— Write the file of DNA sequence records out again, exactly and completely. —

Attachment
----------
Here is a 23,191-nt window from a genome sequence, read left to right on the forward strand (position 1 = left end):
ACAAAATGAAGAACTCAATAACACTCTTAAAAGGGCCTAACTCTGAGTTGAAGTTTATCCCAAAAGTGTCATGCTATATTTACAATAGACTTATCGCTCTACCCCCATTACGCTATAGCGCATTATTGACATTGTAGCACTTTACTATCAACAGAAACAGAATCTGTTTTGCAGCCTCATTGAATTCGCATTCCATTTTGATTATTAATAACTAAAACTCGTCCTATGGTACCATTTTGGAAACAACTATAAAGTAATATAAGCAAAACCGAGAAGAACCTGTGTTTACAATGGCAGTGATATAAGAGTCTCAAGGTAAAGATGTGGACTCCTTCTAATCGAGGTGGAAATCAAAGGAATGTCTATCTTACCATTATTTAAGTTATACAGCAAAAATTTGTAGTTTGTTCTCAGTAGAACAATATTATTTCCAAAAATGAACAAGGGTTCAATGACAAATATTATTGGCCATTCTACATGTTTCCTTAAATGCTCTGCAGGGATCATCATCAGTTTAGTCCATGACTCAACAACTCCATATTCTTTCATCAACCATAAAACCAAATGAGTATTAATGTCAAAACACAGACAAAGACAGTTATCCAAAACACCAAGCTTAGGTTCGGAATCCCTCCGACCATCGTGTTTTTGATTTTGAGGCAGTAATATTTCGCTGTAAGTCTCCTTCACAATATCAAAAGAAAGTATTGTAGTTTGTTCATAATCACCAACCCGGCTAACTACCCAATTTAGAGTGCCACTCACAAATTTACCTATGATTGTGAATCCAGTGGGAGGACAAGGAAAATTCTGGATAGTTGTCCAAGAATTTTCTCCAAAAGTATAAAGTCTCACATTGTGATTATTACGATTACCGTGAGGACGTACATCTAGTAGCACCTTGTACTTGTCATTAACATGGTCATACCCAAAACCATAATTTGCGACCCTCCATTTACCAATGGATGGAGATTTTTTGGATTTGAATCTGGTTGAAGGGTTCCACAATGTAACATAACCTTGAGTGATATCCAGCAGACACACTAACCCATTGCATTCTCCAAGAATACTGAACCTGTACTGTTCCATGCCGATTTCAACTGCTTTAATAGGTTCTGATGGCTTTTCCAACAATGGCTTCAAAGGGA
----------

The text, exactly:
Here is a 23,191-nt window from a genome sequence, read left to right on the forward strand (position 1 = left end):
ACAAAATGAAGAACTCAATAACACTCTTAAAAGGGCCTAACTCTGAGTTGAAGTTTATCCCAAAAGTGTCATGCTATATTTACAATAGACTTATCGCTCTACCCCCATTACGCTATAGCGCATTATTGACATTGTAGCACTTTACTATCAACAGAAACAGAATCTGTTTTGCAGCCTCATTGAATTCGCATTCCATTTTGATTATTAATAACTAAAACTCGTCCTATGGTACCATTTTGGAAACAACTATAAAGTAATATAAGCAAAACCGAGAAGAACCTGTGTTTACAATGGCAGTGATATAAGAGTCTCAAGGTAAAGATGTGGACTCCTTCTAATCGAGGTGGAAATCAAAGGAATGTCTATCTTACCATTATTTAAGTTATACAGCAAAAATTTGTAGTTTGTTCTCAGTAGAACAATATTATTTCCAAAAATGAACAAGGGTTCAATGACAAATATTATTGGCCATTCTACATGTTTCCTTAAATGCTCTGCAGGGATCATCATCAGTTTAGTCCATGACTCAACAACTCCATATTCTTTCATCAACCATAAAACCAAATGAGTATTAATGTCAAAACACAGACAAAGACAGTTATCCAAAACACCAAGCTTAGGTTCGGAATCCCTCCGACCATCGTGTTTTTGATTTTGAGGCAGTAATATTTCGCTGTAAGTCTCCTTCACAATATCAAAAGAAAGTATTGTAGTTTGTTCATAATCACCAACCCGGCTAACTACCCAATTTAGAGTGCCACTCACAAATTTACCTATGATTGTGAATCCAGTGGGAGGACAAGGAAAATTCTGGATAGTTGTCCAAGAATTTTCTCCAAAAGTATAAAGTCTCACATTGTGATTATTACGATTACCGTGAGGACGTACATCTAGTAGCACCTTGTACTTGTCATTAACATGGTCATACCCAAAACCATAATTTGCGACCCTCCATTTACCAATGGATGGAGATTTTTTGGATTTGAATCTGGTTGAAGGGTTCCACAATGTAACATAACCTTGAGTGATATCCAGCAGACACACTAACCCATTGCATTCTCCAAGAATACTGAACCTGTACTGTTCCATGCCGATTTCAACTGCTTTAATAGGTTCTGATGGCTTTTCCAACAATGGCTTCAAAGGGA